Beyond the headlights of the Gazelle, the only light we’re treated to are those of the city on the horizon. Neon signs, vast cultural structures and rows of street lights illuminate the distant wall of darkness.
The Gazelle clambers through holes and hills in search of tonight’s festivities. To no avail.
We have absolutely no idea where we are. Denis calls the promoter to get help with directions, but based on what I can hear coming through the phone, this guy’s in no shape to be giving directions.
I mean, he sounds in no fit state to breathe. We’re arriving at the very end of a two day festival, so the mathematical probability of anyone there being of sound mind and body, is comparable to that of Jose Mourinho making it to the end of the season.
I’m still sceptical about United’s chances of having a decent season, this year.
We circle back on ourselves and elect to try a different route, confident that it’s just one other turn we needed to take to be on the right track.
Come on lads, positivity!
Four Hours Later
We’re still lost.
One hour later
After a few hours spent getting stuck in undergrowth, catapulted through the air by unexpected natural ramps and navigating dead ends, we finally stumble upon the festival… which has clearly long since ended.
Most of the very few who remain are no longer of this earth. One dude stands in nothing but an unzipped jacket, cock out for all to see. It’s one of those moments where you wish your body wouldn’t compulsively make a double take.
Mine does. I really hate penises. I just think they just look like a gross after thought that our creator (be it an omnipotent diety or generations of evolution) figured they’d come back to at a later date, only to not be arsed.
I turn my mind to other things.
The place we’re playing is a really, really cool spot, in fairness. We’re in a small clearing in the woods, you can hear and smell the water of the river nearby (I think we’re technically on an Island) and random lights from the city pierce the engulfing foliage.
There’s also a dude from Newcastle-Upon-Tyne here. This is not what I was expecting. That he’s also incredibly friendly and well spoken likewise contradicts a number of my expectations. But I don’t judge myself too harshly. Afterall, he’s from Newcastle.
He’ll probably glass me.
We hurriedly begin our set and honestly, it’s just shit. We don’t play particularly well and for some reason the sound man keeps turning Riley’s guitar down to all but mute. There’s also some mad shit going on with Matt’s bass. He has a brief strop and puts his instrument down before thinking better of it and knocking some brutal shit out again.
I like it when Matt gets pissed off, always has a measurably positive impact on the intensity of his playing. It’s why I like to annoy him whenever possible, too.
The crowd don’t seem massively up for this, either. Don’t get me wrong, they’re accommodating and enthusiastic, but there’s just an odd vibe. I think the mix of us getting here late, most people leaving so they’re prepped for work tomorrow and those who are left being too drunk to really know what’s going on, is just creating a less than unified sense of occasion.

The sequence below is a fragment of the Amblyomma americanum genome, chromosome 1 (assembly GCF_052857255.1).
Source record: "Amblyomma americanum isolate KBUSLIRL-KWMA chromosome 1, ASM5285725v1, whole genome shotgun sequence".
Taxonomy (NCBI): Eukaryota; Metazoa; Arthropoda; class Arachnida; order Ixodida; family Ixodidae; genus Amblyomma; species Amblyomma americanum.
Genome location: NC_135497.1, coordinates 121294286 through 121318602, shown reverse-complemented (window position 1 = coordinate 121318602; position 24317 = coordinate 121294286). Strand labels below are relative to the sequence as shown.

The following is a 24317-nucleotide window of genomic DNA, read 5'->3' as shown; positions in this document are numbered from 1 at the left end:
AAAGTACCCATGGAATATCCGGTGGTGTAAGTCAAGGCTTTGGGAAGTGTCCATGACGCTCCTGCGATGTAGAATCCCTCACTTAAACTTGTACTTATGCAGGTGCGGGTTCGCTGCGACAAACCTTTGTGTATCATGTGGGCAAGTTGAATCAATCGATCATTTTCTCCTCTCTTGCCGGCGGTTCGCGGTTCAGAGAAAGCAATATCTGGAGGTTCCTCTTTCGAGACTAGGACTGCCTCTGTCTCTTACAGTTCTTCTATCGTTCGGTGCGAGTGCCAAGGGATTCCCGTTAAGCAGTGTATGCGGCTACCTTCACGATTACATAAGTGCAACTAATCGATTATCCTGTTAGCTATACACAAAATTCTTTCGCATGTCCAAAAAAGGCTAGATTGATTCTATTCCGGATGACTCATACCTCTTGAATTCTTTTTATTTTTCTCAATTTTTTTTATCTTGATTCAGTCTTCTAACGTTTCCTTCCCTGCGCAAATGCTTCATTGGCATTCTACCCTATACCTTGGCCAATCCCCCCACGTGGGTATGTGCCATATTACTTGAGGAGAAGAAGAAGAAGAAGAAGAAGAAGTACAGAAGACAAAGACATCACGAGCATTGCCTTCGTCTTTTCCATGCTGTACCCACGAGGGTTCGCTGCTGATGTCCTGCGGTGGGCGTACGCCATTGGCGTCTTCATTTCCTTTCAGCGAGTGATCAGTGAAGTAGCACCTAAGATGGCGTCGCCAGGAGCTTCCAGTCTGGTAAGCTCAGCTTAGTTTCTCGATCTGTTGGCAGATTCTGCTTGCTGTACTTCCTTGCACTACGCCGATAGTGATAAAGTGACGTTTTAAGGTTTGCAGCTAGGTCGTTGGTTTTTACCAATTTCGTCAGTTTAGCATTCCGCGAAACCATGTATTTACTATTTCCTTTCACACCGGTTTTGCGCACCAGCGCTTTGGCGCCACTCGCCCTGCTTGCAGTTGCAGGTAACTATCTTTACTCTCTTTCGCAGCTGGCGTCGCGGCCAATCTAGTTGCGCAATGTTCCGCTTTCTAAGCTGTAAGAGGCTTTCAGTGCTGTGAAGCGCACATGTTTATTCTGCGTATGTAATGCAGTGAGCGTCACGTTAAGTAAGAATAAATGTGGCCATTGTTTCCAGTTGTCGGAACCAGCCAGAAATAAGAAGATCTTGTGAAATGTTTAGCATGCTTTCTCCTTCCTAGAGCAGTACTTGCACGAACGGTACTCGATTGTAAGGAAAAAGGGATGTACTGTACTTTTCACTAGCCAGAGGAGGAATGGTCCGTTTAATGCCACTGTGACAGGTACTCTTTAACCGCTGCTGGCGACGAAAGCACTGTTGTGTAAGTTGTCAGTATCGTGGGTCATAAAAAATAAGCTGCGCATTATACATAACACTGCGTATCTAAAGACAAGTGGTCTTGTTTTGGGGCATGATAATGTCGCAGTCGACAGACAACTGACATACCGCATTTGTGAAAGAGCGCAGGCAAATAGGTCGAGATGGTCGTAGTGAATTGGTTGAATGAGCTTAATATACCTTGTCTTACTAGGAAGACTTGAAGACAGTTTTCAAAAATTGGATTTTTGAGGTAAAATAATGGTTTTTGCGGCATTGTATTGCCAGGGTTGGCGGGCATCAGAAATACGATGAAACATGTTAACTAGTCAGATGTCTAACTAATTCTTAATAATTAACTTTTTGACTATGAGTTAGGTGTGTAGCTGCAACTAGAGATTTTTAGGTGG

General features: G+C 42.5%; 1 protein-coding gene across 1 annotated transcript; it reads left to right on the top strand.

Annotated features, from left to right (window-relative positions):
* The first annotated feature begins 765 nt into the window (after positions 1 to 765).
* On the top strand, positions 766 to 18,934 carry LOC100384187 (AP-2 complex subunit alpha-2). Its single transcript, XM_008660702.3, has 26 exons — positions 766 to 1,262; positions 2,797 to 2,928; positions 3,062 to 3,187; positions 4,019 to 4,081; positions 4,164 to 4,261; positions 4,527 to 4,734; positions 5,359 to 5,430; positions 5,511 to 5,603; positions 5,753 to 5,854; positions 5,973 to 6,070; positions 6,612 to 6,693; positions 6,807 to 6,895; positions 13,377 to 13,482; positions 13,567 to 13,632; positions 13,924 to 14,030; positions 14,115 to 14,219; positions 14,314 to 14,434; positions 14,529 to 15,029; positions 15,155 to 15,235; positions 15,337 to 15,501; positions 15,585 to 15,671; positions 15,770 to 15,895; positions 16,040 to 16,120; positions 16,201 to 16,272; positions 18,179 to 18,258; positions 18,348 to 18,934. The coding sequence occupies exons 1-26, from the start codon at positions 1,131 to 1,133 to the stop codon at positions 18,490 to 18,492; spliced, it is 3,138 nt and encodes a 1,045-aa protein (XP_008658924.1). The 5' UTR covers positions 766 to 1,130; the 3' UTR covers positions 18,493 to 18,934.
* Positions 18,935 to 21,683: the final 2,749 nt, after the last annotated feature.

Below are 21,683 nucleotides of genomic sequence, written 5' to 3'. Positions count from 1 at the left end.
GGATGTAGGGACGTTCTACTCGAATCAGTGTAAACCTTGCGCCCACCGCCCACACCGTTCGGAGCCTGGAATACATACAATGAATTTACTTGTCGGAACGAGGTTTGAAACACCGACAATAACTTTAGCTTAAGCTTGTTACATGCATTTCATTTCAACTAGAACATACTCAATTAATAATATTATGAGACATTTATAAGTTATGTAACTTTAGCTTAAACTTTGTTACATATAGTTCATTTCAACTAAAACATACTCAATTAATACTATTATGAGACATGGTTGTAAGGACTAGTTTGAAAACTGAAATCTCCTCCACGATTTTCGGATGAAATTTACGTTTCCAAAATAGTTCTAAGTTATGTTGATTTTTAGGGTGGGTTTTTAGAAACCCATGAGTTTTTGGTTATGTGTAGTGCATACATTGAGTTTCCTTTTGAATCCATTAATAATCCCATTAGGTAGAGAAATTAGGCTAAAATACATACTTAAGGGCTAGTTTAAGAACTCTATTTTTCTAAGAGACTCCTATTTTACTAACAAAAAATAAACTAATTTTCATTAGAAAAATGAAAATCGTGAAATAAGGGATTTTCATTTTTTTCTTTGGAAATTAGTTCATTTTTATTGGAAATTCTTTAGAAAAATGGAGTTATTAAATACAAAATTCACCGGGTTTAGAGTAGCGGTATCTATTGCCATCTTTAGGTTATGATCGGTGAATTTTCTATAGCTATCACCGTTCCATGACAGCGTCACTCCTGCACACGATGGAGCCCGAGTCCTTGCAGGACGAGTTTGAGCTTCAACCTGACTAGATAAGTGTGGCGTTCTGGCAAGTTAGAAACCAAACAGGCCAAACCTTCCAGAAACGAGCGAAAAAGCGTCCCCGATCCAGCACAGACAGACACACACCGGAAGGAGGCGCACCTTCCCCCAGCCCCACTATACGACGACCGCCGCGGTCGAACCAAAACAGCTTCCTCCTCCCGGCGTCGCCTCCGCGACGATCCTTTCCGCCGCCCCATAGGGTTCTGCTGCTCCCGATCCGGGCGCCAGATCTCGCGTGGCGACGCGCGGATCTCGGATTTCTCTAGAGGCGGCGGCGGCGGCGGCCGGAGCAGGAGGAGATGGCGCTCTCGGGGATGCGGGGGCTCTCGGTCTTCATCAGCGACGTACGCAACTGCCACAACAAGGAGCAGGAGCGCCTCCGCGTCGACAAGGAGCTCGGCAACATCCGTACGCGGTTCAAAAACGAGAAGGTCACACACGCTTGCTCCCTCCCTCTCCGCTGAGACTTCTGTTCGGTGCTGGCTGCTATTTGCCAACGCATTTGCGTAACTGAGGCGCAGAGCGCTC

Plus, we’re coming off the back of one of my favourite gigs we’ve ever done. This was inevitably going to be a step down.
We play a shortened set, they seem to enjoy it, so dwell on today’s shortcomings I will not.
Food and moonlight
We’re treated to some good grub around the fire. I talk a little with our Newcastle friend and a couple of folks who enjoyed the show.
There are midges all over my food and I’m feeling restless, so I make my way over a small hill, toward the direction of the city.
It’s absolutely stunning. We’re separated by the river which is bled into by a small beach. As much of a comedown as tonight might’ve felt compared to Moscow, the beauty of the area is marginally superior.
I don’t bother taking a picture, I just want to enjoy this with nothing between myself and it. Alex walks past with a couple of people who evidently enjoyed the show more than I was prepared to give us credit for. I can’t make out what they’re discussing, nor have I any interest in making a contribution of my own.
A gentle rhythm is kept by the swaying water, sat atop a deep but subtle hum of the city sleeping behind it. I’m shrouded in a dark blue canopy which erupts into the oranges, yellows and neon hues of Nizhny Novgorod, scattered and dancing in the reflections beneath. The sky is black, speckled by stars that may have died years before. Old photographs of timeless energetic forces, to paraphrase a famous Doctor.
This is peace.
Some utter maniac has started blast hardcore Gabba through the PA behind me.
Meh, it actually works.
In all your weirdness Russia, I love you.
And I think I just saw a spider. Fuck this.
How to you beat a beautiful night by the water in Nizny Nozvorod? By waking up to the single greatest sight anyone could hope for.Read now